Issues present-day migrants face

Migrant worker during COVID-19 Pandemic
Credit: Kyoto Review

While discussing migrant workers, this article henceforth will be focusing specifically on low-paying migrant workers, specifically Indian and Bangladeshi migrant workers in Singapore who make up a significant percentage of the construction worker force.

The issue of inequality

Often loosely referred to as “foreign workers” by locals, the terminology “foreign” alludes to the subconscious establishment of a degree of alienation within the little red dot. Perceived as an outsider by locals, their movement and mobility within Singapore are effectively limited – perceptions of their identity are wholly based on the perceptions of locals of them as foreign bodies. This in turn determines their positionality as “outcasts” belonging to the bottom rung of society, limiting their job opportunities to menial construction jobs that are dangerous and low-paying.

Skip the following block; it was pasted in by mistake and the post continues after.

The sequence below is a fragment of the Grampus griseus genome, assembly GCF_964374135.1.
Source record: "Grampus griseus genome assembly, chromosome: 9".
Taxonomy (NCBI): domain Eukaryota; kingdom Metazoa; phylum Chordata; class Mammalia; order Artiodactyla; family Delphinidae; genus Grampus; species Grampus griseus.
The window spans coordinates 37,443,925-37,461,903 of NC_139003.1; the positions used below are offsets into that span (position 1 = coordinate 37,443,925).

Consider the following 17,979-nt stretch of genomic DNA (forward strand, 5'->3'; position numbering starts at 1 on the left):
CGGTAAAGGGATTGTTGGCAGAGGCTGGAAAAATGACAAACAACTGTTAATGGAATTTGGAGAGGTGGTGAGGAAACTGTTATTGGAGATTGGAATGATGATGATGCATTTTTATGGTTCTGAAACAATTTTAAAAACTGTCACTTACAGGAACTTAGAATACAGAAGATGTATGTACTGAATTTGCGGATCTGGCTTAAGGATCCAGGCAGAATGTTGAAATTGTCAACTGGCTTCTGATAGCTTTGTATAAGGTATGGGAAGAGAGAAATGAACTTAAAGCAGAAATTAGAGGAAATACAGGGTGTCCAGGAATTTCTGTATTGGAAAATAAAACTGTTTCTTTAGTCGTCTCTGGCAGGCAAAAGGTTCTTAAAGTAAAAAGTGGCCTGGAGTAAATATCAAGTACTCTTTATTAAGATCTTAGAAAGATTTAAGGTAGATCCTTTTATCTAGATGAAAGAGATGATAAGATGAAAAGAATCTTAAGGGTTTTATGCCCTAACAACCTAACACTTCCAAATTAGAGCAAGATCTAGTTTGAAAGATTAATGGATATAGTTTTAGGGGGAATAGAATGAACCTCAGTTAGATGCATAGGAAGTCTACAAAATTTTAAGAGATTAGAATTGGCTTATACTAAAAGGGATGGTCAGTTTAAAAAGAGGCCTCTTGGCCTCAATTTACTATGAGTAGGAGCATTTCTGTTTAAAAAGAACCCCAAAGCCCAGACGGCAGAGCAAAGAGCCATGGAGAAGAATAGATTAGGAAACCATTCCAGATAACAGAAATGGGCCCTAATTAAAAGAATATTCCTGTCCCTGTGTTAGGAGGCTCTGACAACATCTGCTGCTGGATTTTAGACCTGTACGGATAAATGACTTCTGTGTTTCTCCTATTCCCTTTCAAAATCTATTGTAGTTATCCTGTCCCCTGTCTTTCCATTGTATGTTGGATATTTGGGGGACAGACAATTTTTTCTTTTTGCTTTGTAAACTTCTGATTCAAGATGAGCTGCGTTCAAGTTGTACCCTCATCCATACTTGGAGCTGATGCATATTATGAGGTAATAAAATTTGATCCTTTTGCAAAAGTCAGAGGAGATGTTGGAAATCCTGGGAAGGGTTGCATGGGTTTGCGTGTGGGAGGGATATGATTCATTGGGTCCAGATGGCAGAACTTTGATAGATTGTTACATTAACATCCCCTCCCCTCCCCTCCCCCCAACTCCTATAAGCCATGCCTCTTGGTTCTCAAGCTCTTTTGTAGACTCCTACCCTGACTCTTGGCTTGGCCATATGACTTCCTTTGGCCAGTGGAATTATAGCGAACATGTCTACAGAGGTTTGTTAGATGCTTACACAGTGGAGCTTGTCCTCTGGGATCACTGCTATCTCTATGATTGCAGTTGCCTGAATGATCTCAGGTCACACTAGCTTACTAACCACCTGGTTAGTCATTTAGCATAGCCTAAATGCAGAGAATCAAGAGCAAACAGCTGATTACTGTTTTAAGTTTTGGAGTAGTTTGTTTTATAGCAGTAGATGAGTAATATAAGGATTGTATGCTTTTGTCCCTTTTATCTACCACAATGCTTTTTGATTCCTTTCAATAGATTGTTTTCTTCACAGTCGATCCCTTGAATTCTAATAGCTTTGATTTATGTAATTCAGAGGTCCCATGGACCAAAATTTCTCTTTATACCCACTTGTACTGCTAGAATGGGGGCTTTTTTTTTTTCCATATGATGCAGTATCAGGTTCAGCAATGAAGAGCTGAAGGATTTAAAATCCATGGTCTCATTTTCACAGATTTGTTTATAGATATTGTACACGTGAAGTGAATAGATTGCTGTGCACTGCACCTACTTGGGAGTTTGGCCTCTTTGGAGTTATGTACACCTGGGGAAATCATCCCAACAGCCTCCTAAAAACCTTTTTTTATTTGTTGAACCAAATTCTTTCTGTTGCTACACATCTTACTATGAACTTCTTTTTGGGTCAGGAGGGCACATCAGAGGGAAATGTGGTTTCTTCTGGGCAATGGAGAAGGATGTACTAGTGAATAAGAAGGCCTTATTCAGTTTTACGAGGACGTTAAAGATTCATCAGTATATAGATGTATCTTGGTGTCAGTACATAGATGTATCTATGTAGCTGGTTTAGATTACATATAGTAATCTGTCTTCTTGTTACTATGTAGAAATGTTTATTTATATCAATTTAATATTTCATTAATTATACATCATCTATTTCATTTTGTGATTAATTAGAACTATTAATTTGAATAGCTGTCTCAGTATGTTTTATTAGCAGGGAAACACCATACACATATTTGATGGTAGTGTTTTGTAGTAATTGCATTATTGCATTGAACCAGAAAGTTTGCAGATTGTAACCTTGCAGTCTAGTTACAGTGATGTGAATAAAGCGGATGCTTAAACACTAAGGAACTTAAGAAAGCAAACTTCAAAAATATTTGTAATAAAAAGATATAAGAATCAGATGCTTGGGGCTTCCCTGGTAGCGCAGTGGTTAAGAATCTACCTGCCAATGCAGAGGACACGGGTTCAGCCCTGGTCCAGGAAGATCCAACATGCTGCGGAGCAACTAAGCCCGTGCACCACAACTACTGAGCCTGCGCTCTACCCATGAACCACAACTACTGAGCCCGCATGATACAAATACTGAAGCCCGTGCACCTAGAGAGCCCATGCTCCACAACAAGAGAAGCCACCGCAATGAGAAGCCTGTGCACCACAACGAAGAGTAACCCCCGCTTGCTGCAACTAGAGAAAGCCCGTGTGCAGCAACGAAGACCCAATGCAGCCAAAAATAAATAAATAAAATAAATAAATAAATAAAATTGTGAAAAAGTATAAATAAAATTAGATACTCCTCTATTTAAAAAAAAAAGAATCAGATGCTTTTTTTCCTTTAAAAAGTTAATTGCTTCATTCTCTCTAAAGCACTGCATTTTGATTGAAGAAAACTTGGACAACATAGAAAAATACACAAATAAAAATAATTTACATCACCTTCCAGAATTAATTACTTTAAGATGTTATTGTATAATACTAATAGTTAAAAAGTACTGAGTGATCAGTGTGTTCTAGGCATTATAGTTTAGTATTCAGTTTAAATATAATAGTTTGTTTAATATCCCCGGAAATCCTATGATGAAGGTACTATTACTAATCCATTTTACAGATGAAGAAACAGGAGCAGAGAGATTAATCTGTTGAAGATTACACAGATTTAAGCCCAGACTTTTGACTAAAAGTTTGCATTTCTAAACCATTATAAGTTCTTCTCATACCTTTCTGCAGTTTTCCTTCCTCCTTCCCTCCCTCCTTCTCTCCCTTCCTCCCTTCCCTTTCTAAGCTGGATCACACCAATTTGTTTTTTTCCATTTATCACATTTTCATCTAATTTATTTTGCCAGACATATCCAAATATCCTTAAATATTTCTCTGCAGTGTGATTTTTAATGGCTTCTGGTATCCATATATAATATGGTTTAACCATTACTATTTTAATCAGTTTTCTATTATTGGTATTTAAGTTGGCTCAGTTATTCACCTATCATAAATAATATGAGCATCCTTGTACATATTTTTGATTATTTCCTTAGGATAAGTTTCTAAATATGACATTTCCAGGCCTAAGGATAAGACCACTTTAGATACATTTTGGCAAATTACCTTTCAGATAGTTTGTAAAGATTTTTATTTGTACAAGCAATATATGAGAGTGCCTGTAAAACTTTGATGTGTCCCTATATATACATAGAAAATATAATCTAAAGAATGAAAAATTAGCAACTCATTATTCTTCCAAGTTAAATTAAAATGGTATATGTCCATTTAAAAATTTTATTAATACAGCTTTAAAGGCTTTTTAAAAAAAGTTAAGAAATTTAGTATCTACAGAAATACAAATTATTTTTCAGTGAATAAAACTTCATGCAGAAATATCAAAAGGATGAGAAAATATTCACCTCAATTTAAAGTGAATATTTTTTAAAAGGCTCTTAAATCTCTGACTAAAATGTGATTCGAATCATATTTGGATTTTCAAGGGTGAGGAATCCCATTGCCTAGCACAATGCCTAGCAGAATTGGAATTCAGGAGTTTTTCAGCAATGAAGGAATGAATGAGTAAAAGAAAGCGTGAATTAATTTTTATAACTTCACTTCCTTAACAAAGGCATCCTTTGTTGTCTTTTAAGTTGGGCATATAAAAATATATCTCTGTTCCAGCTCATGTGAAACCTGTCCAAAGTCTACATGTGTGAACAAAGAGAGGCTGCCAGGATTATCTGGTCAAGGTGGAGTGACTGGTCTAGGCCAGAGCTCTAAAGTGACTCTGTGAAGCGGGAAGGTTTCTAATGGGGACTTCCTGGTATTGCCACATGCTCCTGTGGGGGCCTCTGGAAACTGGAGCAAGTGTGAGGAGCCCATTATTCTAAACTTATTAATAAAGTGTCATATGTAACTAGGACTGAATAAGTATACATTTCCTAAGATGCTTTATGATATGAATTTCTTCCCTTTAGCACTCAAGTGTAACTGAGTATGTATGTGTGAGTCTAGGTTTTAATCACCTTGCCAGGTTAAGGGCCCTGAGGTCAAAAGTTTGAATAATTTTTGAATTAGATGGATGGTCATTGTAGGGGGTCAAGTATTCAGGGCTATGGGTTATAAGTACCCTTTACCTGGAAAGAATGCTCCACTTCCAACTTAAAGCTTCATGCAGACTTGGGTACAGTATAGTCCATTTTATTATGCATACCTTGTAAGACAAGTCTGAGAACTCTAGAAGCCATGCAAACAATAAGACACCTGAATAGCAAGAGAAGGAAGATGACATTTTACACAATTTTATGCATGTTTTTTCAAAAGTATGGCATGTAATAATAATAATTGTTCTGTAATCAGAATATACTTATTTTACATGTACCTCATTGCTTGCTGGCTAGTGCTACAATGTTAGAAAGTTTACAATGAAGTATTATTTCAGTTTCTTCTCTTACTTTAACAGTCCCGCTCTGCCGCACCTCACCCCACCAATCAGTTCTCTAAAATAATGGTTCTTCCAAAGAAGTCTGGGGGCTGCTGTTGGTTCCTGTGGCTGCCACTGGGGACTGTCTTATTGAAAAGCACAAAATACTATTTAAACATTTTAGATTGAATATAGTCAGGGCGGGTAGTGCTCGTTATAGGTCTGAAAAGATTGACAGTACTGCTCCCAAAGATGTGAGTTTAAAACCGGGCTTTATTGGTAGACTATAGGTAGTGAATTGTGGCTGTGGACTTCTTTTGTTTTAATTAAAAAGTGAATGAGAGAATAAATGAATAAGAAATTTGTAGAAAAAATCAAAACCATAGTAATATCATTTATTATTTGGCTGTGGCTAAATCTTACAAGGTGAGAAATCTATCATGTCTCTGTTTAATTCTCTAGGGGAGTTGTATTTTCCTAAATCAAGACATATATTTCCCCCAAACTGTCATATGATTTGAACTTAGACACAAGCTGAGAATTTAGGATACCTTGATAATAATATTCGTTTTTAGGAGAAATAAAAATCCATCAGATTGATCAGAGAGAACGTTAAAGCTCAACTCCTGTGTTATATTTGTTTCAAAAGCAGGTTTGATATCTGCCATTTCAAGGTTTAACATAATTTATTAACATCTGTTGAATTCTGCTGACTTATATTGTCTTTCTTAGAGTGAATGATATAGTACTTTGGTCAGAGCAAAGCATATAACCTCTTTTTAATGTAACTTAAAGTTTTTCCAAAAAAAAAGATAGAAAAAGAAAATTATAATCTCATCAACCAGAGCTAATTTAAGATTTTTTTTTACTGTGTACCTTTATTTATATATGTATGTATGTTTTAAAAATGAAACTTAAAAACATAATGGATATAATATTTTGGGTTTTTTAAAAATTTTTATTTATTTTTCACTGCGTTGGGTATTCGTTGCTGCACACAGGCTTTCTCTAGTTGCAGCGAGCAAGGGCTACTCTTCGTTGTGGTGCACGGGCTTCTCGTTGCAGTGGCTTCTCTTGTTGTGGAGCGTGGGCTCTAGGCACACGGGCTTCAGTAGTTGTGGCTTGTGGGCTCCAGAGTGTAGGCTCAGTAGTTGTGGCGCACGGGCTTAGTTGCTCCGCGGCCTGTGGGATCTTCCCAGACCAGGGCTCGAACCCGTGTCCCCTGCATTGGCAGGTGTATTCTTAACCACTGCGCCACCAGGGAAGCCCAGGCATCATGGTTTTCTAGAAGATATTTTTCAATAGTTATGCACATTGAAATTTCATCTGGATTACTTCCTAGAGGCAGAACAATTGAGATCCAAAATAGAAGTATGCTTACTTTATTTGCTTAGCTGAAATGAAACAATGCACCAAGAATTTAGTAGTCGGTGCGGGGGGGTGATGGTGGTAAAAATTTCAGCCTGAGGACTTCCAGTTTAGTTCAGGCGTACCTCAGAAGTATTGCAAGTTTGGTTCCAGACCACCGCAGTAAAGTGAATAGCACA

Anthropological link

According to Karl Marx’s Conflict Theory, society is characterized by conflict between social groups, with unequal power and competing interests resulting in them competing for scarce resources. The Singaporean society, like others, is organized based on one’s economic capital and function within the community. As each group advances socially and economically, authoritative forces ensure that society functions through allowing and even promoting the constant oppression by social groups higher in the hierarchy towards the groups below them. As a result, the migrant workers who are stratified at the bottom continue to remain oppressed to maintain social internal coherence.

Segregation by the state

migrant worker dormitory
Credit: Bloomberg

In addition to this, governmental forces play a role in the continued oppression and systemic inequality faced by migrants on the basis of maintaining internal coherence within society. Journalist Rina Chandran comments on the long-lived ill-treatment and inequality migrant workers housing in Singapore have silently faced over the years, where reportedly more than 300,000 labourers from Bangladesh, China and India are often packed together in rooms at the fringes of the country, shared by 12 to 20 men, working jobs that pay as little as $20 a day.